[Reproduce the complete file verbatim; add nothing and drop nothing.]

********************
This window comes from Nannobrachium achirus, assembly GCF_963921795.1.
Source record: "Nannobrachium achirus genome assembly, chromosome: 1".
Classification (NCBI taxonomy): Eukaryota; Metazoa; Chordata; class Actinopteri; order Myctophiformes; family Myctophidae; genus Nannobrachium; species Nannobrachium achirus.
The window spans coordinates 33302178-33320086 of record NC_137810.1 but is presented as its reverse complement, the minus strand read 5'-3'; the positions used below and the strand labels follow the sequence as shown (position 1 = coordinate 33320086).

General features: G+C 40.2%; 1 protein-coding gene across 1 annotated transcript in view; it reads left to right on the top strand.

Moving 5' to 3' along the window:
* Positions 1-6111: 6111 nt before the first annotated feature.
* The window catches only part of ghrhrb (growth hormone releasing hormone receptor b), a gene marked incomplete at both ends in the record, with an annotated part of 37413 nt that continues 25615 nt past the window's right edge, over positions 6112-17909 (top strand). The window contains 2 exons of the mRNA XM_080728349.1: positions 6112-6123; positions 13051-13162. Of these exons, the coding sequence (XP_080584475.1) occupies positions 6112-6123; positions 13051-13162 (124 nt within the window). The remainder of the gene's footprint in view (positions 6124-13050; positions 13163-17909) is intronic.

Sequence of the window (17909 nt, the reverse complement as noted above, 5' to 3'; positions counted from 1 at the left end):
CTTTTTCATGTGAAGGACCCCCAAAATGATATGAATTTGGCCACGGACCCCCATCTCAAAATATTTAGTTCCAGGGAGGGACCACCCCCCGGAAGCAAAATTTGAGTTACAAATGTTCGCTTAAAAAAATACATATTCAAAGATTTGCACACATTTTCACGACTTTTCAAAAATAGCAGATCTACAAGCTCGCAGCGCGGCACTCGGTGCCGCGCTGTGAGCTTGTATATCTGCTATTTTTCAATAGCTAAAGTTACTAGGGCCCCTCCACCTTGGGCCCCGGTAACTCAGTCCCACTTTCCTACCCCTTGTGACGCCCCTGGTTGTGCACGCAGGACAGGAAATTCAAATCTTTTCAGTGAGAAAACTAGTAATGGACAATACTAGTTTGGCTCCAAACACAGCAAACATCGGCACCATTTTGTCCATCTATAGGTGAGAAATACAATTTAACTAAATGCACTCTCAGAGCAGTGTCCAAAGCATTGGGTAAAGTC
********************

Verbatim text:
This window comes from Nannobrachium achirus, assembly GCF_963921795.1.
Source record: "Nannobrachium achirus genome assembly, chromosome: 1".
Classification (NCBI taxonomy): Eukaryota; Metazoa; Chordata; class Actinopteri; order Myctophiformes; family Myctophidae; genus Nannobrachium; species Nannobrachium achirus.
The window spans coordinates 33302178-33320086 of record NC_137810.1 but is presented as its reverse complement, the minus strand read 5'-3'; the positions used below and the strand labels follow the sequence as shown (position 1 = coordinate 33320086).

General features: G+C 40.2%; 1 protein-coding gene across 1 annotated transcript in view; it reads left to right on the top strand.

Moving 5' to 3' along the window:
* Positions 1-6111: 6111 nt before the first annotated feature.
* The window catches only part of ghrhrb (growth hormone releasing hormone receptor b), a gene marked incomplete at both ends in the record, with an annotated part of 37413 nt that continues 25615 nt past the window's right edge, over positions 6112-17909 (top strand). The window contains 2 exons of the mRNA XM_080728349.1: positions 6112-6123; positions 13051-13162. Of these exons, the coding sequence (XP_080584475.1) occupies positions 6112-6123; positions 13051-13162 (124 nt within the window). The remainder of the gene's footprint in view (positions 6124-13050; positions 13163-17909) is intronic.

Sequence of the window (17909 nt, the reverse complement as noted above, 5' to 3'; positions counted from 1 at the left end):
CTTTTTCATGTGAAGGACCCCCAAAATGATATGAATTTGGCCACGGACCCCCATCTCAAAATATTTAGTTCCAGGGAGGGACCACCCCCCGGAAGCAAAATTTGAGTTACAAATGTTCGCTTAAAAAAATACATATTCAAAGATTTGCACACATTTTCACGACTTTTCAAAAATAGCAGATCTACAAGCTCGCAGCGCGGCACTCGGTGCCGCGCTGTGAGCTTGTATATCTGCTATTTTTCAATAGCTAAAGTTACTAGGGCCCCTCCACCTTGGGCCCCGGTAACTCAGTCCCACTTTCCTACCCCTTGTGACGCCCCTGGTTGTGCACGCAGGACAGGAAATTCAAATCTTTTCAGTGAGAAAACTAGTAATGGACAATACTAGTTTGGCTCCAAACACAGCAAACATCGGCACCATTTTGTCCATCTATAGGTGAGAAATACAATTTAACTAAATGCACTCTCAGAGCAGTGTCCAAAGCATTGGGTAAAGTC